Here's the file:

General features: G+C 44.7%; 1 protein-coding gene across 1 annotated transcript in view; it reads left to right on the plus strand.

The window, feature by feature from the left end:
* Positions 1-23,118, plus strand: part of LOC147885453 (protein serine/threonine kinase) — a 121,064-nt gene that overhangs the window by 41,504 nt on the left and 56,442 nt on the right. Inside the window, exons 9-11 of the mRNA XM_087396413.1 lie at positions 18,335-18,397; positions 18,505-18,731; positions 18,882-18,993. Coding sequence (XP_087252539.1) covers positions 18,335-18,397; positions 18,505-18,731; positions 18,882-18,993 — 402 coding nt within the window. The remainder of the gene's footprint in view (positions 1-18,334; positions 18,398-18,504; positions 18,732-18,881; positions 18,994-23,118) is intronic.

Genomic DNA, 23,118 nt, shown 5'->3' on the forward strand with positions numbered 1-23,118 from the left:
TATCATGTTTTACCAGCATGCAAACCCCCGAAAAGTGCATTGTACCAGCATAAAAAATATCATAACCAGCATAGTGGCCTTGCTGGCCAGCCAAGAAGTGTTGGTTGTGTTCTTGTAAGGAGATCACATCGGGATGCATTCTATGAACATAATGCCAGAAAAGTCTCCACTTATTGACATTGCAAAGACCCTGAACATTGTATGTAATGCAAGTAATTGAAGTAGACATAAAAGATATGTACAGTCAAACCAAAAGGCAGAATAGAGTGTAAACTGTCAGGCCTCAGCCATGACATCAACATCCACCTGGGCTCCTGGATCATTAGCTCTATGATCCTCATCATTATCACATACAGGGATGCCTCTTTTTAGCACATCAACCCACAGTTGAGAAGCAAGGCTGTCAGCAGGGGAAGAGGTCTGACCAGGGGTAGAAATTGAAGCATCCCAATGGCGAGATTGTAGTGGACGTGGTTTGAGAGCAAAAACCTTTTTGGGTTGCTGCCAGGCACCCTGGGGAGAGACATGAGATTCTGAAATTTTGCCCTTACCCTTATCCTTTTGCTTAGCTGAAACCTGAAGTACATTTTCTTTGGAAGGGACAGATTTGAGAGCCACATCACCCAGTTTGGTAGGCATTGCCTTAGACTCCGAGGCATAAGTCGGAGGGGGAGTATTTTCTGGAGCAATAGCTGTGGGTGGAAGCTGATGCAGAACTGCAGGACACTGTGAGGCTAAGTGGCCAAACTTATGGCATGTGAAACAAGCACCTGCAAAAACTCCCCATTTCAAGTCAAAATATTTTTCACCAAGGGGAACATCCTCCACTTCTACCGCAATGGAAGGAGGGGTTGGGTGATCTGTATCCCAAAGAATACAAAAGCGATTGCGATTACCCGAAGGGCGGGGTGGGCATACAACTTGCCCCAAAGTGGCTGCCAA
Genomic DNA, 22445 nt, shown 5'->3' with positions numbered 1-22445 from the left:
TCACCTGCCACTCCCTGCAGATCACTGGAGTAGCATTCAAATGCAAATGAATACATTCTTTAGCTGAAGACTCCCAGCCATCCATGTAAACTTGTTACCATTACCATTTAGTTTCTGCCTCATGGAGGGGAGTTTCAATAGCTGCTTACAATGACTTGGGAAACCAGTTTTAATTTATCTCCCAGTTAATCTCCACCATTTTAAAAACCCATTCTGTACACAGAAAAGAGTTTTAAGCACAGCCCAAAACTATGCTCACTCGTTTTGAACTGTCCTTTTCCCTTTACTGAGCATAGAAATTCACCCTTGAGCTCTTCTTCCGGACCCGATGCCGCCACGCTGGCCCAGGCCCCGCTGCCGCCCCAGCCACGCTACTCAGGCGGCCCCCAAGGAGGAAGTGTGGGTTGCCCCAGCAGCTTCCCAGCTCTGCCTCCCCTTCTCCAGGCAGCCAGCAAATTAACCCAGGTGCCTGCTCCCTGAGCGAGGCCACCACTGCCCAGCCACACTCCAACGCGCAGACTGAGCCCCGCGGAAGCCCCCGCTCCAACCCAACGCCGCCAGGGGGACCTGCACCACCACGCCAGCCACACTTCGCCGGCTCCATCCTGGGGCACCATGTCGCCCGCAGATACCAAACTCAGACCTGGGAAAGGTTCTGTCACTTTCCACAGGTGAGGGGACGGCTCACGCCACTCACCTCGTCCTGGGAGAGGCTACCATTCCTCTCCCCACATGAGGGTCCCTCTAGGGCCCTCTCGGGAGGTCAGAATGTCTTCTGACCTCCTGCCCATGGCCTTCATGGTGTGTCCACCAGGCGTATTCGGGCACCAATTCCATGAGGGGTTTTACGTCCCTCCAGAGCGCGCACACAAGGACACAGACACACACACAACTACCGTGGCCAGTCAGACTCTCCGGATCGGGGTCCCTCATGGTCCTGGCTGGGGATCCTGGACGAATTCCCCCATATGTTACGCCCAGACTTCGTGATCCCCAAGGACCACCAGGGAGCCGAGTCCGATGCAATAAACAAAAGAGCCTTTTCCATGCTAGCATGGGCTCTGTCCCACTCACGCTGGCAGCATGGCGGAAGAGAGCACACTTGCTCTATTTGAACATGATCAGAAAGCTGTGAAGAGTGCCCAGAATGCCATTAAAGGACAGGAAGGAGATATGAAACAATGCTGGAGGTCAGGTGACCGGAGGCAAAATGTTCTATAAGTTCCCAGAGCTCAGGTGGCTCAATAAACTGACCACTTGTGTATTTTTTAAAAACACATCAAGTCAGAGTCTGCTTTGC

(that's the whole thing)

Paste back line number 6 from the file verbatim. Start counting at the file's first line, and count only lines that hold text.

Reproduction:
Genomic DNA, 22445 nt, shown 5'->3' with positions numbered 1-22445 from the left: